From the I Can Read! Comics series

Fish and Sun become fast friends in this Level 1 entry in the I Can Read! Comics series.

Fish, small and lavender-hued, is bored. It’s too dark and cold in Fish’s watery abode, so Fish tells Mom: “I’m going out.” Unfortunately, it’s “dark and cold and boring” at the surface too—that is, until Fish sees a yellow orb with long, spindly rays rise in the sky. “I’m Sun,” the friendly presence says, and a friendship is born. When Sun turns red and sets, Fish mourns the loss but happily reunites with Sun the next day after the clouds part. Young readers will identify with Fish’s extreme mood swings: ennui followed by elation followed by heartache (“I am afraid I will never see my friend Sun again”)—and joy once again when the pair reunites. Compositions are tightly focused and uncluttered; lines are simple and clean; and details delight, such as when Fish sleeps on a pillow at the bottom of the ocean and—after Sun asks, “Do you know any tricks?”—gleefully spits water. The book nearly sparkles with color: The sun-dappled palette is one of warm, eye-catching, and elegant pastel shades. The book’s dialogue is set in bold black text in clean, white speech balloons. Level 1 comics in this series promise “simple stories for shared reading,” and those adults sharing this one can expect requests for rereads. A tutorial on reading comics precedes the story.

A captivating new duo. (Graphic early reader. 4-8)

Pub Date: June 22, 2021

ISBN: 978-0-06-307664-8

Page Count: 48

Publisher: HarperAlley

Review Posted Online: April 14, 2021

Kirkus Reviews Issue: May 1, 2021

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Hee haw.

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The print version of a knee-slapping cumulative ditty.

In the song, Smith meets a donkey on the road. It is three-legged, and so a “wonky donkey” that, on further examination, has but one eye and so is a “winky wonky donkey” with a taste for country music and therefore a “honky-tonky winky wonky donkey,” and so on to a final characterization as a “spunky hanky-panky cranky stinky-dinky lanky honky-tonky winky wonky donkey.” A free musical recording (of this version, anyway—the author’s website hints at an adults-only version of the song) is available from the publisher and elsewhere online. Even though the book has no included soundtrack, the sly, high-spirited, eye patch–sporting donkey that grins, winks, farts, and clumps its way through the song on a prosthetic metal hoof in Cowley’s informal watercolors supplies comical visual flourishes for the silly wordplay. Look for ready guffaws from young audiences, whether read or sung, though those attuned to disability stereotypes may find themselves wincing instead or as well.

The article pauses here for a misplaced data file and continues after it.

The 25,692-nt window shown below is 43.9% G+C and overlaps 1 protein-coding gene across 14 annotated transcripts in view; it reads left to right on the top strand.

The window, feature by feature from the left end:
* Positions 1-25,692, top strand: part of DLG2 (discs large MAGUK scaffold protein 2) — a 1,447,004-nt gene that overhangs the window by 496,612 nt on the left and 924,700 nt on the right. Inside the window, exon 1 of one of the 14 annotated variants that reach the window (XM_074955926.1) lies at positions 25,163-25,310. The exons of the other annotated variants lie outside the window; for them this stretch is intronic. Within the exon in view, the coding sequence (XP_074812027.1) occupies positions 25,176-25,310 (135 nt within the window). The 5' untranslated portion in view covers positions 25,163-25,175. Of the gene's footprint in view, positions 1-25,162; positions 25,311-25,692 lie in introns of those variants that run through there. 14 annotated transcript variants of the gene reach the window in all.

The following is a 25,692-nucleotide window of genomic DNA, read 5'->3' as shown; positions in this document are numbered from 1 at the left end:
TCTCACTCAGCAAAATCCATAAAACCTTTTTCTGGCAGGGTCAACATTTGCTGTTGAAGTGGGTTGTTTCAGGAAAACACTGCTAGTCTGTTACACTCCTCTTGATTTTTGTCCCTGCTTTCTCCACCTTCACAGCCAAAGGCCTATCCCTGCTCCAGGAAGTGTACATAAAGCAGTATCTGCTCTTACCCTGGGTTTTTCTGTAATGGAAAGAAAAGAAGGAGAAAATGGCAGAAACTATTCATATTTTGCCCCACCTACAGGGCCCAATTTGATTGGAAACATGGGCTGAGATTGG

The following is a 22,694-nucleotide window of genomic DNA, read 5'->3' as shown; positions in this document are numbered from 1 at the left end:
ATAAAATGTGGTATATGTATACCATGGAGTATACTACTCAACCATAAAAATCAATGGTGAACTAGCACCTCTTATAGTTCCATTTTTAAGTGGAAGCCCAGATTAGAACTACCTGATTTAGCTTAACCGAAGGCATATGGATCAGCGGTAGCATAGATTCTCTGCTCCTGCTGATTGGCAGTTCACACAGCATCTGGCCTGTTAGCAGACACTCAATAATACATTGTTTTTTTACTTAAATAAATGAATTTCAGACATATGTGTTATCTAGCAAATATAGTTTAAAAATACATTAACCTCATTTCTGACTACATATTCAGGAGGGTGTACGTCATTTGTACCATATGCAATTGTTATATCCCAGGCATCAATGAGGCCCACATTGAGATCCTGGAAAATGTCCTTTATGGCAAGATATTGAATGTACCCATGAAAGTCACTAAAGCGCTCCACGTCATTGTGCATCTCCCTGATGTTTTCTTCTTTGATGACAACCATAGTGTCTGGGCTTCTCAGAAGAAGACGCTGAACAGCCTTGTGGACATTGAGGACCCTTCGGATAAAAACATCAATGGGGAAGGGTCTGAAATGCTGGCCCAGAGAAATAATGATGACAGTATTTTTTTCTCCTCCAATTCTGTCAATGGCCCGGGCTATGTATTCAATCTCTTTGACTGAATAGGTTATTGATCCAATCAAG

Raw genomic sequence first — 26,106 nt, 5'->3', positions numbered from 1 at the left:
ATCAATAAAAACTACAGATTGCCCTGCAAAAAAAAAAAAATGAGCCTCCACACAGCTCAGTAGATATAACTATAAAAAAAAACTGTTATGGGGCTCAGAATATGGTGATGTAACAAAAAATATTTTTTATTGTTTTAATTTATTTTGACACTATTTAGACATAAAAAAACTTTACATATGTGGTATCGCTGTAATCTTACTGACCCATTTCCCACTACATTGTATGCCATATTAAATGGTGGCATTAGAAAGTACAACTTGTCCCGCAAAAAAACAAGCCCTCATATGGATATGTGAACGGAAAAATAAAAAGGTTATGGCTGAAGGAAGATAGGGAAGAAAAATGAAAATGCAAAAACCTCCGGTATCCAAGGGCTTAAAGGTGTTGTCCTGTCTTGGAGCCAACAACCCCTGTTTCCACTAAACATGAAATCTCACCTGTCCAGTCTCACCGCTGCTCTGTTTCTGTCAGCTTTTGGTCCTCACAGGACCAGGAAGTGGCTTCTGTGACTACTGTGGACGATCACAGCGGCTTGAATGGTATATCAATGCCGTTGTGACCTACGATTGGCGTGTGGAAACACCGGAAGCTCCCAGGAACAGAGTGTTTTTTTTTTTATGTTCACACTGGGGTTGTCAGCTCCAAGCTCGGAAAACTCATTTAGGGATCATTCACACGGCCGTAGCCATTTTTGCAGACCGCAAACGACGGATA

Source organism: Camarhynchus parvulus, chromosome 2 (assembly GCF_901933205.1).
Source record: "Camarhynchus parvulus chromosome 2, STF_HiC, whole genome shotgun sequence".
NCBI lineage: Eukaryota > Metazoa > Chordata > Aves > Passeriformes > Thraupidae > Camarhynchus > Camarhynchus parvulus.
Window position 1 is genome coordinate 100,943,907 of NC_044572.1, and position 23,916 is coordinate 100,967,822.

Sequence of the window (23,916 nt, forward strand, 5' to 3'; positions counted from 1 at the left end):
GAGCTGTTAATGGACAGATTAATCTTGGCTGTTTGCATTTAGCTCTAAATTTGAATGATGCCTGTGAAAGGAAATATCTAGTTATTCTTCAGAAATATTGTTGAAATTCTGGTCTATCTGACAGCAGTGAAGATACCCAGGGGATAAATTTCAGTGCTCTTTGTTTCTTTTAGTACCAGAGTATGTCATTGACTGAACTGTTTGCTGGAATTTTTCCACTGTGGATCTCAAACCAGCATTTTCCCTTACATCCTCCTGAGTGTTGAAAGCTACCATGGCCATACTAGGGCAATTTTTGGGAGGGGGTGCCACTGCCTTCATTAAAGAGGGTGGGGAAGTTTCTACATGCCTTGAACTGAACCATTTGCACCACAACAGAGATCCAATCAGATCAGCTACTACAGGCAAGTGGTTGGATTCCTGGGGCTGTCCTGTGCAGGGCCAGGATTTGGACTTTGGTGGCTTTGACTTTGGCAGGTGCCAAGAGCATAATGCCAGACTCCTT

Hee haw. (Picture book. 5-7)

Pub Date: May 1, 2010

ISBN: 978-0-545-26124-1

Page Count: 26

Publisher: Scholastic

Review Posted Online: Dec. 29, 2018

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Feels like a retread—it may be time to put this series to bed.


If you thought having a unicorn as a pet was hard, you haven’t seen anything until you’ve tried owning a dragon.

The young protagonist of You Don’t Want a Unicorn! (2017) is back, and they clearly haven’t learned their lesson. Now they’ve wished for a pet dragon. As the intrusive narrator is quick to point out, everything about it seems fun at the beginning. However, it’s not long before the doglike dragon starts chasing squirrels, drooling, pooping (ever wondered where charcoal comes from?), scooting its butt across the floor (leaving fire and flames behind), and more. By now, the dragon has grown too huge to keep, so the child (who appears white and also to live alone) wishes it away and settles for a cute little hamster instead. A perfect pet…until it finds a stray magical cupcake. Simple cartoon art and a surfeit of jokes about defecation suggest this book will find an appreciative audience. The dragon/dog equivalences are cute on an initial read, but they may not be strong enough to convince anyone to return. Moreover, a surprising amount of the plot hinges on having read the previous book in this series (it’s the only way readers will know that cupcakes are unicorn poop).

Feels like a retread—it may be time to put this series to bed. (Picture book. 4-7)

Pub Date: June 9, 2020

ISBN: 978-0-316-53580-9

Page Count: 40

Publisher: Little, Brown

Review Posted Online: Feb. 26, 2020

Kirkus Reviews Issue: March 15, 2020

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